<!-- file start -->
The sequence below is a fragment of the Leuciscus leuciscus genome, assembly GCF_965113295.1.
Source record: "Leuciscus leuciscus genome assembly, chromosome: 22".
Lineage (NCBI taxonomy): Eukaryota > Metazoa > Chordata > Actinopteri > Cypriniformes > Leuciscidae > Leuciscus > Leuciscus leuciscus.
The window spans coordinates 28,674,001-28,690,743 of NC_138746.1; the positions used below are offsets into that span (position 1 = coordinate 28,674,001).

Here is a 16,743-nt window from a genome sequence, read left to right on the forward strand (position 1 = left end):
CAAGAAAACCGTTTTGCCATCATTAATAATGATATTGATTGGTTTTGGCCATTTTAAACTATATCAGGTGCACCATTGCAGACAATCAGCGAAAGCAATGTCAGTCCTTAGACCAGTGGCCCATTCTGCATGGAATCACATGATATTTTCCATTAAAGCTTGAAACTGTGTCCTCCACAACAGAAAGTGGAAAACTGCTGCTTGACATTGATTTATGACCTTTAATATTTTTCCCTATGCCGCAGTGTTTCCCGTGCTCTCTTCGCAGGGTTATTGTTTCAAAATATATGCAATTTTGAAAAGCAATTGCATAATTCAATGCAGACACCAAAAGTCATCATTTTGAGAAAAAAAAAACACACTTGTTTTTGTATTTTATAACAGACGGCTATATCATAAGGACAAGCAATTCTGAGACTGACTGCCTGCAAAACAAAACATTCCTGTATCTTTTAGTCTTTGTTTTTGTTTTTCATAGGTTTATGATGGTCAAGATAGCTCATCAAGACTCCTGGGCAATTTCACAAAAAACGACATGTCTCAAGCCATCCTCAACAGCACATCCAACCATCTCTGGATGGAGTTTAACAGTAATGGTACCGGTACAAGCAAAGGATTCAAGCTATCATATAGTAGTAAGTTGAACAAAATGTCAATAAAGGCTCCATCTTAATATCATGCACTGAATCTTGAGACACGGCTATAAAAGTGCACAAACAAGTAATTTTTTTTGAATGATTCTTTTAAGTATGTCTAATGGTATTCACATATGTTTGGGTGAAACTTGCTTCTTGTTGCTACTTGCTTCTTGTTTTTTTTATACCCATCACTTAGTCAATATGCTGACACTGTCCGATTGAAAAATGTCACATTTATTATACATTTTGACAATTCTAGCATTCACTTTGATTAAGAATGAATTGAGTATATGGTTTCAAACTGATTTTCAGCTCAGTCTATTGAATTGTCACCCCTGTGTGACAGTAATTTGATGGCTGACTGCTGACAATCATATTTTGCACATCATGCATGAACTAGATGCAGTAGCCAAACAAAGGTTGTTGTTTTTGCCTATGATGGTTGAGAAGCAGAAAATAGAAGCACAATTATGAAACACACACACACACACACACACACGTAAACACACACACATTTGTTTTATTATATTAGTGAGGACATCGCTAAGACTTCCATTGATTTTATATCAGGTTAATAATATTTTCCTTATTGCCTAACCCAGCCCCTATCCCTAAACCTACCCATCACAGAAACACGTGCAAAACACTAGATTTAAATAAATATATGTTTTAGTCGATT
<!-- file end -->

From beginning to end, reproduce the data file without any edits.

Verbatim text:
The sequence below is a fragment of the Leuciscus leuciscus genome, assembly GCF_965113295.1.
Source record: "Leuciscus leuciscus genome assembly, chromosome: 22".
Lineage (NCBI taxonomy): Eukaryota > Metazoa > Chordata > Actinopteri > Cypriniformes > Leuciscidae > Leuciscus > Leuciscus leuciscus.
The window spans coordinates 28,674,001-28,690,743 of NC_138746.1; the positions used below are offsets into that span (position 1 = coordinate 28,674,001).

Here is a 16,743-nt window from a genome sequence, read left to right on the forward strand (position 1 = left end):
CAAGAAAACCGTTTTGCCATCATTAATAATGATATTGATTGGTTTTGGCCATTTTAAACTATATCAGGTGCACCATTGCAGACAATCAGCGAAAGCAATGTCAGTCCTTAGACCAGTGGCCCATTCTGCATGGAATCACATGATATTTTCCATTAAAGCTTGAAACTGTGTCCTCCACAACAGAAAGTGGAAAACTGCTGCTTGACATTGATTTATGACCTTTAATATTTTTCCCTATGCCGCAGTGTTTCCCGTGCTCTCTTCGCAGGGTTATTGTTTCAAAATATATGCAATTTTGAAAAGCAATTGCATAATTCAATGCAGACACCAAAAGTCATCATTTTGAGAAAAAAAAAACACACTTGTTTTTGTATTTTATAACAGACGGCTATATCATAAGGACAAGCAATTCTGAGACTGACTGCCTGCAAAACAAAACATTCCTGTATCTTTTAGTCTTTGTTTTTGTTTTTCATAGGTTTATGATGGTCAAGATAGCTCATCAAGACTCCTGGGCAATTTCACAAAAAACGACATGTCTCAAGCCATCCTCAACAGCACATCCAACCATCTCTGGATGGAGTTTAACAGTAATGGTACCGGTACAAGCAAAGGATTCAAGCTATCATATAGTAGTAAGTTGAACAAAATGTCAATAAAGGCTCCATCTTAATATCATGCACTGAATCTTGAGACACGGCTATAAAAGTGCACAAACAAGTAATTTTTTTTGAATGATTCTTTTAAGTATGTCTAATGGTATTCACATATGTTTGGGTGAAACTTGCTTCTTGTTGCTACTTGCTTCTTGTTTTTTTTATACCCATCACTTAGTCAATATGCTGACACTGTCCGATTGAAAAATGTCACATTTATTATACATTTTGACAATTCTAGCATTCACTTTGATTAAGAATGAATTGAGTATATGGTTTCAAACTGATTTTCAGCTCAGTCTATTGAATTGTCACCCCTGTGTGACAGTAATTTGATGGCTGACTGCTGACAATCATATTTTGCACATCATGCATGAACTAGATGCAGTAGCCAAACAAAGGTTGTTGTTTTTGCCTATGATGGTTGAGAAGCAGAAAATAGAAGCACAATTATGAAACACACACACACACACACACACACGTAAACACACACACATTTGTTTTATTATATTAGTGAGGACATCGCTAAGACTTCCATTGATTTTATATCAGGTTAATAATATTTTCCTTATTGCCTAACCCAGCCCCTATCCCTAAACCTACCCATCACAGAAACACGTGCAAAACACTAGATTTAAATAAATATATGTTTTAGTCGATT